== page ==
Smoke Breaks

I am the controller of a small private club. We currently do not provide paid breaks because all employees are allowed the freedom to go to the restroom and get coffee/soda whenever they feel like it. A few employees smoke and take 3 or more 10 to 15 minute breaks per day to leave the building to smoke (we work in a downtown high-rise). This is causing irritation among the non-smokers and costing the company a lot of money. I do not know the law regarding smokers and providing them the opportunity to smoke. Could someone put it in a nutshell for me?


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  • There is no protection for smokers as far as I know and it appears that your smokers are taking advantage of your relaxed work environment. It may be time to develop a policy limiting the number and duration of breaks that employees are allowed during the day. You did not state how long employees going for soda or coffee are allowed away from work, but it sounds like their "break" periods are much shorter than for those going to smoke. It's unfortunate that some employees always mess up a good thing for everyone else by taking undue advantage of an employer's generosity. We had a similar situation and eventually had to put a very stringent policy into effect. Our employees are given one 15 minute break each morning and afternoon. They also have a 45 minute lunch break. Our policy: If you have to smoke, these are the times you can do it. In addition we've tried to stress the health benefits of not smoking. (Helps us on our medical plan costs) We also provide help in getting employees into smoking cessation programs. Good luck.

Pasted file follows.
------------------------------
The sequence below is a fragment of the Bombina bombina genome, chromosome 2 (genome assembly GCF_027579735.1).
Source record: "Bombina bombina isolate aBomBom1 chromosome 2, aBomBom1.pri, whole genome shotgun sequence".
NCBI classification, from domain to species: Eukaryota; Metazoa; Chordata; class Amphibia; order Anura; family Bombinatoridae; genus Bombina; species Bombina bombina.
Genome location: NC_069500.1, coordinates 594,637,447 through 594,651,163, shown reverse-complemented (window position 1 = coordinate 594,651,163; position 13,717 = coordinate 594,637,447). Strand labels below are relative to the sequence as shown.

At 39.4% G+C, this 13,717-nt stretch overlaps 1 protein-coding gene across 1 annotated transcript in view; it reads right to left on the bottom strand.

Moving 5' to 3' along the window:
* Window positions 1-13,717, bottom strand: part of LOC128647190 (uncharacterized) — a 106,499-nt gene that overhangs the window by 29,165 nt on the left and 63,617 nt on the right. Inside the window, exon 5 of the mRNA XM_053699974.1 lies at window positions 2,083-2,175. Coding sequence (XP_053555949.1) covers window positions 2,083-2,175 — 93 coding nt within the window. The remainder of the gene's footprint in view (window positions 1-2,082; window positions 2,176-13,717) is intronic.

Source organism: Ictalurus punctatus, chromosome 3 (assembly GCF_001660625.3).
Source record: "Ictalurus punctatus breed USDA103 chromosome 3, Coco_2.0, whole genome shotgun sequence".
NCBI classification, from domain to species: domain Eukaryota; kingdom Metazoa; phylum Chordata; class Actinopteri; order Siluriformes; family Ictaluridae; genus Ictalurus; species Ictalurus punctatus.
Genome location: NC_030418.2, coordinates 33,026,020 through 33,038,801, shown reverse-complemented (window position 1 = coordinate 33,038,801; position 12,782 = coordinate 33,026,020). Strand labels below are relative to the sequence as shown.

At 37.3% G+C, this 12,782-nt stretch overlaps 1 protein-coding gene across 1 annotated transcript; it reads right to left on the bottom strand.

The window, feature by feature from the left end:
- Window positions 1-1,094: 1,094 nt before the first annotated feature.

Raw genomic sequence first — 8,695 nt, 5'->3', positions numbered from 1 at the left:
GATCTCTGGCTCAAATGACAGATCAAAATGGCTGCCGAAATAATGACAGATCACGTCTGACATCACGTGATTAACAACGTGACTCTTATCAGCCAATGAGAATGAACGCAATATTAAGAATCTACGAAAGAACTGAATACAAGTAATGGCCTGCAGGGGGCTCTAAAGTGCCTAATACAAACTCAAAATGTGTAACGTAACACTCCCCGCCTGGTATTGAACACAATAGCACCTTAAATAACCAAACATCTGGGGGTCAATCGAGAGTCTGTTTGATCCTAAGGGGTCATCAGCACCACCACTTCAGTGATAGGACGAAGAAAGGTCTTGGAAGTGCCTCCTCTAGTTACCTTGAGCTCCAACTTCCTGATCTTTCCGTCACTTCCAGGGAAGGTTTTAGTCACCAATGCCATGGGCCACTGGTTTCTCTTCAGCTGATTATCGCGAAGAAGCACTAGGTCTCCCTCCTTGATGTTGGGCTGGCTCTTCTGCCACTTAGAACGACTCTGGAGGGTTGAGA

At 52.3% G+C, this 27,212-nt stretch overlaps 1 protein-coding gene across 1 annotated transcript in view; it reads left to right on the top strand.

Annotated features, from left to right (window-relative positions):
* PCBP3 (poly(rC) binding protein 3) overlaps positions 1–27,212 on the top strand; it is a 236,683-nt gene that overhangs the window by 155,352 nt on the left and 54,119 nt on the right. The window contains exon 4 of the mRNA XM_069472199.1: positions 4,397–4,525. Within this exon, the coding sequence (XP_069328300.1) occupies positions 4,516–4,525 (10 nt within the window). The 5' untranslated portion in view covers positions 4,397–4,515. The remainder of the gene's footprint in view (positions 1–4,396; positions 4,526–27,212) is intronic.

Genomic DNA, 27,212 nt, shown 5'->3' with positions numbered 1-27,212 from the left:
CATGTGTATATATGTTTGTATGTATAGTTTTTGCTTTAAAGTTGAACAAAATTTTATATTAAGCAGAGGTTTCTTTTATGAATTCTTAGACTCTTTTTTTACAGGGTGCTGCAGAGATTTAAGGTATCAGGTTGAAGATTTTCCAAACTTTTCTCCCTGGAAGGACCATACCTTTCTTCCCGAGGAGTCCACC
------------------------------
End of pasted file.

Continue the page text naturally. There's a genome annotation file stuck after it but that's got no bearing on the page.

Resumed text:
• Some states and cities do have laws protecting smokers rights (Kentucky and New Orleans to name two). I don't know where you are located, but you do need some legal advice for your area.

    Try not to over react. Too many times the company drafts policies to address a few individuals in the work force who take advantage and wind up making all the employees mad. I would first speak to the employees as a group and tell them that some employees are taking more breaks and longer breaks than other employees. Tell them that it is your desire to continue to allow employees to maintain the freedom to have breaks when it meets their needs, that you would rather not have to mandate a morning break, a lunch break and an afternoon break as being the only ones available to employees. You want to make them aware of the complaints you have received from employees who are working more because they do not take as many breaks and ask that they be sensitive and fair, ensuring that the work gets done equally by everyone. Otherwise, you will have to step in and mandate breaks. Hopefully, this will clean up the problem. You will still have a few inconsiderate die-hards who don't care. Address them one-on-one and even issue corrective action, if necessary. Treat them the same way you would an employee who is always away from their work station or duties. No different from the employee who is always taking (or making) personal phone calls at work. If the majority don't respond, then tell the employee group that they have not been able to police this themselves, so you have no other choice but to mandate breaks.

    Hope this helps. Good luck!

    Margaret Morford
  • We had this same type of problem and it was mostly limited to one particular department. The supervisor advised the employees that she was aware that they were taking more breaks than normal and if this continued, they would have to implement a sign in and sign out sheet. This seemed to be effective. Most supervisors handle this very well, but as you said, there are always those employees who try to "push the envelope" and cause policies and procedures to be put in place that make everyone angry.
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